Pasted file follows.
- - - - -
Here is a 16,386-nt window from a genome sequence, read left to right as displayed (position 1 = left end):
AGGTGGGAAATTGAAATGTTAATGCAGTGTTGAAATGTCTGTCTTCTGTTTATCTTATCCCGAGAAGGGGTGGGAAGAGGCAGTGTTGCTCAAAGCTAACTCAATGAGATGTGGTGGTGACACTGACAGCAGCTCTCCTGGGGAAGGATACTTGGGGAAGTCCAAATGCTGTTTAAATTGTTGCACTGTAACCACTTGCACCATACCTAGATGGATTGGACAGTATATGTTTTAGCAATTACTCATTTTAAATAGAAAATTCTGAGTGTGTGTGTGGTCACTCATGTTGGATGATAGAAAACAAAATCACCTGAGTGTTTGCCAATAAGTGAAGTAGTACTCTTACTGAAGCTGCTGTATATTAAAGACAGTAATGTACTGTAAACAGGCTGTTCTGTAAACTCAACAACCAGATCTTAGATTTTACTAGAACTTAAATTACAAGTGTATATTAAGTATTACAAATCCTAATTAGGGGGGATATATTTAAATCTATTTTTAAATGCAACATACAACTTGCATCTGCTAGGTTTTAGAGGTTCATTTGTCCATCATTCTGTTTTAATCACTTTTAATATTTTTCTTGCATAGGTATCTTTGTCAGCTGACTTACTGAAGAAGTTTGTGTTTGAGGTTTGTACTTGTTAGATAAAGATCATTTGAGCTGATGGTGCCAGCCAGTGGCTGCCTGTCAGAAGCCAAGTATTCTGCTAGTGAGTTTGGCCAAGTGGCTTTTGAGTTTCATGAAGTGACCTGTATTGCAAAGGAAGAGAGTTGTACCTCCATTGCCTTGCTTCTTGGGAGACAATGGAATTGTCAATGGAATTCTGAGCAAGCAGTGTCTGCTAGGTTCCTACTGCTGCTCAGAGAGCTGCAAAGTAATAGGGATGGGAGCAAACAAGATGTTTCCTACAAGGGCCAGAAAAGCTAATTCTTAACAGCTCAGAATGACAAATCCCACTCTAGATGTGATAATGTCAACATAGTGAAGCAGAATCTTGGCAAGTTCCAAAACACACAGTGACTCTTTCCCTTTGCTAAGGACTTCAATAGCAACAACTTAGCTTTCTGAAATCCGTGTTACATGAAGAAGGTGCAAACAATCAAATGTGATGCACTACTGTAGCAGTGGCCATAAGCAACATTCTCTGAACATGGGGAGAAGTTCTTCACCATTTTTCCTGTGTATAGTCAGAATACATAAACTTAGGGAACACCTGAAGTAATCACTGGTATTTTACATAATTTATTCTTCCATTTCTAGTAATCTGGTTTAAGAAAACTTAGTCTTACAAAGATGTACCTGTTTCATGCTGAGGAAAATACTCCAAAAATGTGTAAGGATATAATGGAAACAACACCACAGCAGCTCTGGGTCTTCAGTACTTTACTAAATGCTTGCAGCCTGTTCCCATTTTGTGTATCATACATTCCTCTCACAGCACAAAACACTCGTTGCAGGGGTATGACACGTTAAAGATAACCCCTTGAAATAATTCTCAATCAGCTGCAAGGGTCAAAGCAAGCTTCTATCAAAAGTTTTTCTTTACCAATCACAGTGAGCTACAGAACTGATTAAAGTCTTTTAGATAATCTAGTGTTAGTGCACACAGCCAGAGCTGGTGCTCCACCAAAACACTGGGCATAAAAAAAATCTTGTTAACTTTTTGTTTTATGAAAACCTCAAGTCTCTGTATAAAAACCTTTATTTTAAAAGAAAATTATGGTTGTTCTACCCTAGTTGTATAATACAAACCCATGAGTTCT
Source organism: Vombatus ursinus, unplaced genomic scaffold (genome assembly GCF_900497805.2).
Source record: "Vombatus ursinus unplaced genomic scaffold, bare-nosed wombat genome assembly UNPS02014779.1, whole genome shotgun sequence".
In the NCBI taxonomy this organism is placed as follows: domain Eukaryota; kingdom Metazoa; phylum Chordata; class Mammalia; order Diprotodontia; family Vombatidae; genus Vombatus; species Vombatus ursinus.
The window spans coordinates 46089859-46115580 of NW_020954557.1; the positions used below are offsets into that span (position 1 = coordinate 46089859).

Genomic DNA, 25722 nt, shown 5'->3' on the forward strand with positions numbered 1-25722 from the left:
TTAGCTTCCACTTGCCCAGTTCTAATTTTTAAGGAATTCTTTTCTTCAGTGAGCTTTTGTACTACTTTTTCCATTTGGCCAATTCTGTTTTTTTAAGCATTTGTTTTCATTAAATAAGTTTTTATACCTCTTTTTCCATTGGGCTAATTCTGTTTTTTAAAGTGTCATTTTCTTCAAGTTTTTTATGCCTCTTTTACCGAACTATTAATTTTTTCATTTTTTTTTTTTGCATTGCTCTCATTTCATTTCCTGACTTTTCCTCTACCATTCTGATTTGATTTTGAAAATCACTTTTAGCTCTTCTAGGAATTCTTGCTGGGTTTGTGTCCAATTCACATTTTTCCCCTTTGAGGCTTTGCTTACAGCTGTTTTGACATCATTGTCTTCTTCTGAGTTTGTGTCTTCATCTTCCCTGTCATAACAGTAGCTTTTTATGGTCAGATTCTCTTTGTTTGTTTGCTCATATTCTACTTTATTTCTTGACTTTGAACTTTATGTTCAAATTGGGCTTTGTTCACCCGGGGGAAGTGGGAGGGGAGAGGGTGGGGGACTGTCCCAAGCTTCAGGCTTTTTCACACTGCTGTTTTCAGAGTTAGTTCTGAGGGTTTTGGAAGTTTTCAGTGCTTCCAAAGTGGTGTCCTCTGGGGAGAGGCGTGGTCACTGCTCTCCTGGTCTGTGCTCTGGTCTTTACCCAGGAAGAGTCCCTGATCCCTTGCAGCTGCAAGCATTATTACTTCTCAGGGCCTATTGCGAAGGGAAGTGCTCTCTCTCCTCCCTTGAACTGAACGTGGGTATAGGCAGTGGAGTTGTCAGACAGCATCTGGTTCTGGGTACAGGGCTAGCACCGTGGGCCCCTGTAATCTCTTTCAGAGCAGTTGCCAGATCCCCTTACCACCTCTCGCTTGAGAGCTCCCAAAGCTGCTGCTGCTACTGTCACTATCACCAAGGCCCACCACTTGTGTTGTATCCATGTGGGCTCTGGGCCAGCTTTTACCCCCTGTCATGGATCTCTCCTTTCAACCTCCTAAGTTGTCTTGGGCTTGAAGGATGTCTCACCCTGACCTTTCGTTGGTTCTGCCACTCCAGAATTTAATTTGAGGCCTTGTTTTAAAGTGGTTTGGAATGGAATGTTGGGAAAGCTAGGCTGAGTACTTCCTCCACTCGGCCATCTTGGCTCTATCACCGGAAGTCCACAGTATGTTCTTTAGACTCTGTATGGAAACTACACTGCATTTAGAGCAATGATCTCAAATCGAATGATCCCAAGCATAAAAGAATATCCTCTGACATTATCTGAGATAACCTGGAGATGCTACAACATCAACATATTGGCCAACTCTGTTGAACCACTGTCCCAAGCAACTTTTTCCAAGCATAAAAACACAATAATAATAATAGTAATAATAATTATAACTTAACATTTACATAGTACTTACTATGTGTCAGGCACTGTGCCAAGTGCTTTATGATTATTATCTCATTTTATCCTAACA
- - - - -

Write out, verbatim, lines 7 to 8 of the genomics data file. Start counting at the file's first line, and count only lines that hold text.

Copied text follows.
Genomic DNA, 25722 nt, shown 5'->3' on the forward strand with positions numbered 1-25722 from the left:
TTAGCTTCCACTTGCCCAGTTCTAATTTTTAAGGAATTCTTTTCTTCAGTGAGCTTTTGTACTACTTTTTCCATTTGGCCAATTCTGTTTTTTTAAGCATTTGTTTTCATTAAATAAGTTTTTATACCTCTTTTTCCATTGGGCTAATTCTGTTTTTTAAAGTGTCATTTTCTTCAAGTTTTTTATGCCTCTTTTACCGAACTATTAATTTTTTCATTTTTTTTTTTTGCATTGCTCTCATTTCATTTCCTGACTTTTCCTCTACCATTCTGATTTGATTTTGAAAATCACTTTTAGCTCTTCTAGGAATTCTTGCTGGGTTTGTGTCCAATTCACATTTTTCCCCTTTGAGGCTTTGCTTACAGCTGTTTTGACATCATTGTCTTCTTCTGAGTTTGTGTCTTCATCTTCCCTGTCATAACAGTAGCTTTTTATGGTCAGATTCTCTTTGTTTGTTTGCTCATATTCTACTTTATTTCTTGACTTTGAACTTTATGTTCAAATTGGGCTTTGTTCACCCGGGGGAAGTGGGAGGGGAGAGGGTGGGGGACTGTCCCAAGCTTCAGGCTTTTTCACACTGCTGTTTTCAGAGTTAGTTCTGAGGGTTTTGGAAGTTTTCAGTGCTTCCAAAGTGGTGTCCTCTGGGGAGAGGCGTGGTCACTGCTCTCCTGGTCTGTGCTCTGGTCTTTACCCAGGAAGAGTCCCTGATCCCTTGCAGCTGCAAGCATTATTACTTCTCAGGGCCTATTGCGAAGGGAAGTGCTCTCTCTCCTCCCTTGAACTGAACGTGGGTATAGGCAGTGGAGTTGTCAGACAGCATCTGGTTCTGGGTACAGGGCTAGCACCGTGGGCCCCTGTAATCTCTTTCAGAGCAGTTGCCAGATCCCCTTACCACCTCTCGCTTGAGAGCTCCCAAAGCTGCTGCTGCTACTGTCACTATCACCAAGGCCCACCACTTGTGTTGTATCCATGTGGGCTCTGGGCCAGCTTTTACCCCCTGTCATGGATCTCTCCTTTCAACCTCCTAAGTTGTCTTGGGCTTGAAGGATGTCTCACCCTGACCTTTCGTTGGTTCTGCCACTCCAGAATTTAATTTGAGGCCTTGTTTTAAAGTGGTTTGGAATGGAATGTTGGGAAAGCTAGGCTGAGTACTTCCTCCACTCGGCCATCTTGGCTCTATCACCGGAAGTCCACAGTATGTTCTTTAGACTCTGTATGGAAACTACACTGCATTTAGAGCAATGATCTCAAATCGAATGATCCCAAGCATAAAAGAATATCCTCTGACATTATCTGAGATAACCTGGAGATGCTACAACATCAACATATTGGCCAACTCTGTTGAACCACTGTCCCAAGCAACTTTTTCCAAGCATAAAAACACAATAATAATAATAGTAATAATAATTATAACTTAACATTTACATAGTACTTACTATGTGTCAGGCACTGTGCCAAGTGCTTTATGATTATTATCTCATTTTATCCTAACA